Biographies from Goodspeed 3

Anderson County Tennessee

Biographies from Goodspeed


D R Coward, a prominent young lawyer of Clinton, was born in Clinton, Mar 13, 1864, the son of Dr T J and O (Young) Coward. Dr. Coward is the son of Isaac Coward, a native of Tennessee, whose ancestors were of English birth, and came to America, landing at Charleston, SC and working his way across the mountains of Tennessee. He began the practice of medicine in Anderson County, at an early date, and continued with slight intermission, until abut 1874, when he retired from active practice. He is now a resident of Clinton, and is the oldest and best known physician in the county, having a reputation second to none in this section of the county. During the gold fever, he went to California where he remained for awhile, and then returned by way of the Isthmus. The mother was born in Anderson County in 1833 and is the daughter of Samuel C Young and wife (nee Hall) both natives of Tennessee, of Scotch-Irish origin, and among the oldest families of the county. Our subject was reared and partly educated at Clinton, and spent three years in the University of Tennessee at Knoxville. He then began the study of law with Messrs. Young and Sawyer of Clinton and was admitted to the bar in Mar 1886, and at once began practice. Upon the retirement of Judge D K Young from the circuit bench, he formed with that gentleman their present co-partnership. In Nov, 1885, he married Minnie Jarnagin, who was born at Knoxville, Tenn., in 1864, and is the daughter of Richard and Ada (Sneed) Jarnagin. Her grandfather, Major John Jarnagin, was one of the most prominent citizens of Anderson County. Thomas J is their only child, born August 1, 1886.

William Cross is one of the most prominent and infuential citizens of Anderson Co., Tn., and the largest farmer and stock raiser of the Ninth Civil District of that county. He was born in the same county Mar 3, 1812, the son of Briton and Mary (Parks) Cross. The father was a native of Va., born Apr 22, 1776, and early became a pioneer of Sullivan Co., Tenn., where he first settled. He subsequently removed to Anderson County, where he was an extensive farmer. He died in 1826, after a long and useful life. The mother was born in Greene Co., Tenn., Apr 15, 1778. Our subject was reared on the farm, and acquired a limited education at the old field schools of his neighborhood. The advantages were meager, but his great natural ability supplied these defects so that he was fitted for his prominent career. The farm was divided upon the death of his father and he began for himself as a farmer and stock raiser. He was elected in 1887 as county clerk, which office he held for eight years, filling the office with credit to himself and the county. In 1848 he represented Anderson and Campbell counties in the Legislature, and in 1875, was elected to represent Anderson and Knox counties, serving in both with distinction. He has also served several years as justice. His official career has been characterized throughout by ability, justice and honor, and no man in the county enjoys a better repuation for honesty, integrity, and enterprise than he, or stands higher in the esteem of his neighbors. He was married in 1836 to Jane Black, who was born in 1818, the daughter of Joseph and Catherine Black. Their seven children are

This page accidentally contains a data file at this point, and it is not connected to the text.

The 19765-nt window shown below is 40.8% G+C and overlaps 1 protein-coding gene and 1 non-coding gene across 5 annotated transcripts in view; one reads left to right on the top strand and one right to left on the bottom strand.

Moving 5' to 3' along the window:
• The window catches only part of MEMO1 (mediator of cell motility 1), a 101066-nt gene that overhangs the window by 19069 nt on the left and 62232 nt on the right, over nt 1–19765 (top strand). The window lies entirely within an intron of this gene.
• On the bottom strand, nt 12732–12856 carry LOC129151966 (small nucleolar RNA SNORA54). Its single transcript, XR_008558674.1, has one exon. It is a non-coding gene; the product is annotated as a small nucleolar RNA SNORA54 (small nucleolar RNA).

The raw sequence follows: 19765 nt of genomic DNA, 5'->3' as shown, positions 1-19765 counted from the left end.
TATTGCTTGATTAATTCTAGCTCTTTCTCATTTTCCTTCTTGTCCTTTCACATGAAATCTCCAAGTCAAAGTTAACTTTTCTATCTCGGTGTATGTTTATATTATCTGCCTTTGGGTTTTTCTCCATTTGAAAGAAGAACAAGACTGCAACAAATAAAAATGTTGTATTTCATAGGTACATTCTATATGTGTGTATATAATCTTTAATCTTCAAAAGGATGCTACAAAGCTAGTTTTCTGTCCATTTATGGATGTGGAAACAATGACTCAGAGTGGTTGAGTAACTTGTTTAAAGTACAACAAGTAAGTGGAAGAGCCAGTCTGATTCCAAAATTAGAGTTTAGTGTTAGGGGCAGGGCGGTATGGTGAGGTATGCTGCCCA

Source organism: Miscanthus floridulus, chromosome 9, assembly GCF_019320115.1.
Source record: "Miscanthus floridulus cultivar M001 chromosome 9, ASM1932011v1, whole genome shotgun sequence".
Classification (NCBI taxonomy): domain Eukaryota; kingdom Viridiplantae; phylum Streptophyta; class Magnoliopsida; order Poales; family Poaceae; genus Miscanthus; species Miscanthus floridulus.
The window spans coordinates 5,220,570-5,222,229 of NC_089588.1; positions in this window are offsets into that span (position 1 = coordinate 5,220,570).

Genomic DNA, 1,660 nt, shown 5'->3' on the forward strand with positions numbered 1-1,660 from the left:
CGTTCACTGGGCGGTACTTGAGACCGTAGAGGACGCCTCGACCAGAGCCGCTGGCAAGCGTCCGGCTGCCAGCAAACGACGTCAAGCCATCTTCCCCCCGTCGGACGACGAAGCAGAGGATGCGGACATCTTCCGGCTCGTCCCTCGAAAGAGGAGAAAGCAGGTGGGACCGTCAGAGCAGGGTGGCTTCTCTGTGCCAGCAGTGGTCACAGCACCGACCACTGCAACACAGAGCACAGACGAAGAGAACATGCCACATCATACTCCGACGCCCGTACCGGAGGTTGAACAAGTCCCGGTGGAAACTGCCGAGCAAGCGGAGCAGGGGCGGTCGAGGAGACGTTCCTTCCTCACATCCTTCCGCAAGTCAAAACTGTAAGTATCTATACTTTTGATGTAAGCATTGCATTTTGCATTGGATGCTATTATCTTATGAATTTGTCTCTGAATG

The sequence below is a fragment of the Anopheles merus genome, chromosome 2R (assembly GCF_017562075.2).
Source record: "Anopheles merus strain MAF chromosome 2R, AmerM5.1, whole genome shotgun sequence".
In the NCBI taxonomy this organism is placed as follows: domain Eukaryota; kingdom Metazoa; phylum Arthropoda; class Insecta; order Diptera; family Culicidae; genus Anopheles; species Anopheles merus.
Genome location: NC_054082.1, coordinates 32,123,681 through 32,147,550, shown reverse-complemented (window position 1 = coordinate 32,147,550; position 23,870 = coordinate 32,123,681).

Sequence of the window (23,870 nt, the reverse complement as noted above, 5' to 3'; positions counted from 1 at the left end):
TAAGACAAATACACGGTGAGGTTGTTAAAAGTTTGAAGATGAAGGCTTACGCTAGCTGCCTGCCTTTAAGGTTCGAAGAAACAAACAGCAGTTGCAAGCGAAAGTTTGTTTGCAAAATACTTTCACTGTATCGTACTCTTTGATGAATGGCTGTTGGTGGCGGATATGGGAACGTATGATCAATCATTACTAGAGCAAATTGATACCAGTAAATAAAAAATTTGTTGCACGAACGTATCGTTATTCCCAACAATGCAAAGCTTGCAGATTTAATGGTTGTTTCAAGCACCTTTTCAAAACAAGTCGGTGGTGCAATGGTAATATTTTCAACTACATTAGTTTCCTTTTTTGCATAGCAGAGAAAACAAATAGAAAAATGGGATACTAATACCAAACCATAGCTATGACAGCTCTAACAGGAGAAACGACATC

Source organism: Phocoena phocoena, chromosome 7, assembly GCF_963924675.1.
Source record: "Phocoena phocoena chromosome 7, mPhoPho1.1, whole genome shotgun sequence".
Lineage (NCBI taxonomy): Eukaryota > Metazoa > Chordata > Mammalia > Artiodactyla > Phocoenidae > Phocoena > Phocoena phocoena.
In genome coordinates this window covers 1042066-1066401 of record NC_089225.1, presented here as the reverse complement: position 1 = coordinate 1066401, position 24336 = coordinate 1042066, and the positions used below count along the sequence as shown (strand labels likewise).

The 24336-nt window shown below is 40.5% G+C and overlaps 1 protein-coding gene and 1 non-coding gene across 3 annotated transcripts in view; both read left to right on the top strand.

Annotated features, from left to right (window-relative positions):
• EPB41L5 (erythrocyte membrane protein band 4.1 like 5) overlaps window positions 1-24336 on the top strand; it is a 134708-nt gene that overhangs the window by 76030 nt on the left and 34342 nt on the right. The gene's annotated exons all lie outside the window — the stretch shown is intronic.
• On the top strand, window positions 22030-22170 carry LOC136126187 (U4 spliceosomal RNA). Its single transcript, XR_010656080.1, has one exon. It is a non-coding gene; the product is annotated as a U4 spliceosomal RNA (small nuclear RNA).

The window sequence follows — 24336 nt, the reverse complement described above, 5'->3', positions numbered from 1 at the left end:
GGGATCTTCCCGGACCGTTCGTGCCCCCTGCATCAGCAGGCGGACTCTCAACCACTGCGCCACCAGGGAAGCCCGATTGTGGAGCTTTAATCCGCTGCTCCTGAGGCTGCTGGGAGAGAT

• Mary C.
  • John H.
  • Joseph B.
  • George W.
  • James F.
  • S. L.
  • and Samuel A (deceased).

The wife died Apr 2, 1885. She was an excellent woman, a kind mother and a devoted wife and was a member of the Presbyterian Church.

Elijah Cross. This farmer was born in Sullivan Co., Tn, Dec 24, 1823. David and Polly (Himes) Cross, his parents, were natives of the state, the one of English-German, and the other of pure German ablood. The country schools and the farm nurtured our subject in his youth, and although he has carpentered, bored for and manufactured salt, and boated, handling coal, iron, bacon and flour on flatboats, he has always given his chief attention to the plow and fork. Ellen A Kington, of Morgan County, became his wife July 8, 1855, and the twin sons born to them are now dead, and with their mother, who died in 1856. In 1872, he married Mrs. Sarah A Smith (nee Reed), and Flora T and Laura are their daughters, who are striving to educate themselves. A little clothing and $6.50 was the stock with which our subject began life, but that stock has reached large and comely proportions. He is a Baptist, and a respected man. He is a quiet Democrat who argues with the ballot. On Thursday, Feb 13, 1856, his wife was placed in her grave, leaving an infant babe, and but a few days later his home was ransacked and burned, leaving him pocket money only, with which to support his child. Such is fate!